How to Make an Indigo-Dyed Textile

Indigo dyed textiles are very hot in the design world right now. The most popular style was inspired by Shibori dye, which is a Japanese tie-dye technique that uses natural indigo dye and different wrapping techniques to achieve a desired result. I wanted to find a shortcut technique using pre-made liquid dye and water. Here's the DIY to achieve the Shibori look faster and cheaper.

I chose to use Rit Dye in navy, but indigo should give you a similar color if you choose to stick to the Shibori look.

Fold your fabric lengthwise until you have a piece that is about a foot and a half wide. I used two yards of a gauzy linen fabric with a little bit of texture so the dye would look more natural. Bunch up the fabric, making sure not to roll or fold -- you want the creases to look organic and not uniform. Tie around the middle with string, winding it around itself until you have about an inch of string wrapped around the fabric.


The tighter you tie your string, the less dye gets through. The parts that you tie with string will remain white, so tie the string as thick or in as many places as you like to achieve a different effect.

Soak your fabric in the sink and wring dry. You want the fabric to be damp so that the dye will bleed a little bit. When the fabric is wet, the line will be less harsh when you dip it into the dye.


You will need to use gloves for the remainder of this project!

Fill a bucket with hot water (140 degrees Fahrenheit) and prepare the dye. Follow the directions on the dye bottle depending on how much fabric you are using. The recommended amount of dye per gallon of water is half a bottle per one pound of dry fabric. It also says to double the amount if you want a more saturated effect, which is what I did. I ended up using one bottle for this project.


If you are using linen, gauze or a light fabric, dissolve one cup of salt into your hot water before adding the dye.

Once the dye (and salt) have been added, stir the mixture.

For this project, I wanted to leave a little bit of the exposed fabric white, so I slowly lowered the fabric 3/4 of the way into the bucket and draped the remainder over the side of the bucket.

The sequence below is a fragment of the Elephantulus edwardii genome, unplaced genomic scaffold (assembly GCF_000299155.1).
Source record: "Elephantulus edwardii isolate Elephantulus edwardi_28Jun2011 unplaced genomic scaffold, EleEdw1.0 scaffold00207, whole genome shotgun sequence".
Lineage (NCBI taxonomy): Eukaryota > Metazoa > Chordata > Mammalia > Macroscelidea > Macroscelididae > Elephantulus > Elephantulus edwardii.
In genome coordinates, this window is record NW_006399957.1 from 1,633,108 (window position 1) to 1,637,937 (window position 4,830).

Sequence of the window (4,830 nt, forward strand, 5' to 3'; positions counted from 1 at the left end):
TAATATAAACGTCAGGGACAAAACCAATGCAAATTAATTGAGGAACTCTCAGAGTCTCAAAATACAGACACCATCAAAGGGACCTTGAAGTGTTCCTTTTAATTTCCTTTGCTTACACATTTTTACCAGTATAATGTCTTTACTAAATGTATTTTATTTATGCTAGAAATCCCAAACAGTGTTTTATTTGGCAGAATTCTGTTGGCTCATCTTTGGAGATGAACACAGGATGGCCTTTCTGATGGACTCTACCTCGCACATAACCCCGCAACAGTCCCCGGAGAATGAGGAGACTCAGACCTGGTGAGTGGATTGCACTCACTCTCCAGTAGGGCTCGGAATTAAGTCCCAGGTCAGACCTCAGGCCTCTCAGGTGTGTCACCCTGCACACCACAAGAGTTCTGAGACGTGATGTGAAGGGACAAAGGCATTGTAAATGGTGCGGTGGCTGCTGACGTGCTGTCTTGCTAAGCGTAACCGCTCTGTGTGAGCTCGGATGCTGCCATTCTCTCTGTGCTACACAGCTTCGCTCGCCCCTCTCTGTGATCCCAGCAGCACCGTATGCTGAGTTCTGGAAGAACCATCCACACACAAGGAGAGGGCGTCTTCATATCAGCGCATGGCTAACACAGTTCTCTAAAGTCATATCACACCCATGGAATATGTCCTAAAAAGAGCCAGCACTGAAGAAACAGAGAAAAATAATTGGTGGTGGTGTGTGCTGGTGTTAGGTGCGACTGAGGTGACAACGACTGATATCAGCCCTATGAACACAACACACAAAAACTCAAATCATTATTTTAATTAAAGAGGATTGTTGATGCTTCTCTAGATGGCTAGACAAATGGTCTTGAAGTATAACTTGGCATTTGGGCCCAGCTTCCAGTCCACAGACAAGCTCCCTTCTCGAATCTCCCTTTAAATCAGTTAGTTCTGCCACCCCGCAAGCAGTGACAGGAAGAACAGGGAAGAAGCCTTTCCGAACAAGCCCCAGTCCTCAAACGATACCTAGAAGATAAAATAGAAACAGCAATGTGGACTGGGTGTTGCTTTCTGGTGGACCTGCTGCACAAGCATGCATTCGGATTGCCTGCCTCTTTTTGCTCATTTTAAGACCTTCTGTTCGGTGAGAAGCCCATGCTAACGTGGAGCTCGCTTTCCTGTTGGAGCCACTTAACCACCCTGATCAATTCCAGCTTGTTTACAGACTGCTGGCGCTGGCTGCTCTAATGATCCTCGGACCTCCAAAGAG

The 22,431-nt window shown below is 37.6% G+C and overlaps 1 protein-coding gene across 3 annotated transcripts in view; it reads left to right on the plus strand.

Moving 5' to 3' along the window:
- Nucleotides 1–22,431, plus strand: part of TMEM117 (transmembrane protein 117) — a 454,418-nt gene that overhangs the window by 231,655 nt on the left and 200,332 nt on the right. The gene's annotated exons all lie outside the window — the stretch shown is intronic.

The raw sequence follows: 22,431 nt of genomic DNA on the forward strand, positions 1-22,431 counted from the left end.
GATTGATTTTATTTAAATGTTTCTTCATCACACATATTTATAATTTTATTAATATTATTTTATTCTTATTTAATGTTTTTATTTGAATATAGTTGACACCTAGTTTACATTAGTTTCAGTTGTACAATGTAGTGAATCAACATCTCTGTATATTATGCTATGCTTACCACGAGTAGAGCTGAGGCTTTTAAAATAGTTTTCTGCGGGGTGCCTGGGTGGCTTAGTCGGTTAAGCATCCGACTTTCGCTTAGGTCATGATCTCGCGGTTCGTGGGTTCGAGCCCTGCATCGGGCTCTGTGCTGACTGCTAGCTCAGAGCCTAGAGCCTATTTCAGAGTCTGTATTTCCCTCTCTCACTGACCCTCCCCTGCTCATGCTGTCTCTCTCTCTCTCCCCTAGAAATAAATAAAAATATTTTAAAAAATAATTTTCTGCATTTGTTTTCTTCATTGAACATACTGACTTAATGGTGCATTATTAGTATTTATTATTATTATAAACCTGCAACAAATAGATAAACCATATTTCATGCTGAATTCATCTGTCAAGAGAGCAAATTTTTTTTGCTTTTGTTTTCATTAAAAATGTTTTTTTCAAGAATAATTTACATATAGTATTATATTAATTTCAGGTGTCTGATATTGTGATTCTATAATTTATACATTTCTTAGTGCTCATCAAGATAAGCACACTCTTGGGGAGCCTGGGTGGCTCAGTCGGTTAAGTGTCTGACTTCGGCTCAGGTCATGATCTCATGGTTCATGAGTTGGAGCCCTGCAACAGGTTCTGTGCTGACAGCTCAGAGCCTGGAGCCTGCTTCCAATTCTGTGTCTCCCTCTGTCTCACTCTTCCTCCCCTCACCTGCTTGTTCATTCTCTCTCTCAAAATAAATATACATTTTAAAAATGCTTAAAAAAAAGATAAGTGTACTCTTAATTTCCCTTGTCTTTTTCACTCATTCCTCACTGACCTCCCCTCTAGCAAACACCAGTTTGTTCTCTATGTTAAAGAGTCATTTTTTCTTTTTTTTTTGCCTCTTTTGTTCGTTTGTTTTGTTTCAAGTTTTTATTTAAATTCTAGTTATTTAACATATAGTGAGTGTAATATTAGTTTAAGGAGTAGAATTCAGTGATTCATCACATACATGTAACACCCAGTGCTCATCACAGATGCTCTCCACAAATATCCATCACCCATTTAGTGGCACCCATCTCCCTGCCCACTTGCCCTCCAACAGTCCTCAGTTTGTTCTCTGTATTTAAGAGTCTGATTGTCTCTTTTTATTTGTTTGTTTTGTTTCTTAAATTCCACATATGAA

For more saturated dye projects, dip your entire fabric in the dye.

Let fabric soak for 10-30 minutes, checking on the color. I soaked my fabric for 20 minutes without touching it once I saw that it had darkened to my desired color. Remember, the fabric will always be lighter when it's dry!

Push the fabric further down in the dye and soak for another 5 minutes. Doing this will give you a layered ombre effect. I chose to leave the ends white by keeping them out of the dye.

Remove fabric and wring the excess dye back into the bucket. Make sure you're still wearing your gloves!

Carefully untie the string and lay flat to dry, and let the fabric dry completely.


Keep out of the sun for a more saturated color effect, or place in the sun for a slightly faded effect.

Once dry, follow the instructions on your bottle for rinsing the fabric. There are several different options for rinsing your dyed fabric, depending on what you have access to. Make sure you keep your gloves on for the rinse!

I chose to rinse the fabric with cold water with my shower head in the tub, which was quick and efficient. Lay the fabric flat in the tub and rinse with cold water, wringing out the excess water every few minutes. There will be a lot of color bleeding out with the water, but no worries, this is supposed to happen.

Lay flat to dry again. This time, I placed my fabric in the sun because I wanted it to look a bit faded. Since it was fairly thin fabric, it dried in just a few hours.

Bring fabric inside and style however you like! I chose to lay the textile across my bed for a pop of color against my white bedding. This is a great option because it can be changed out seasonally!

Depending on the size of your fabric, this textile can be used for many different things -- picnic blankets, scarves, tablecloths, or decorative throw blankets. Have fun dyeing to your heart's content! Just remember, always wear gloves!


Have a boring headboard or couch? Drape this textile over your headboard or over the back of your couch for an unexpected pop of color!

About the Author

Shannon Smith is a DC-based marketing coordinator by day, and interior decorator and blogger by night. Her blog, Burlap and Lace, has been featured by brands such as Home Depot and Better Homes & Gardens, and her design business, Shannon Claire Interiors has been published in the Washington Post.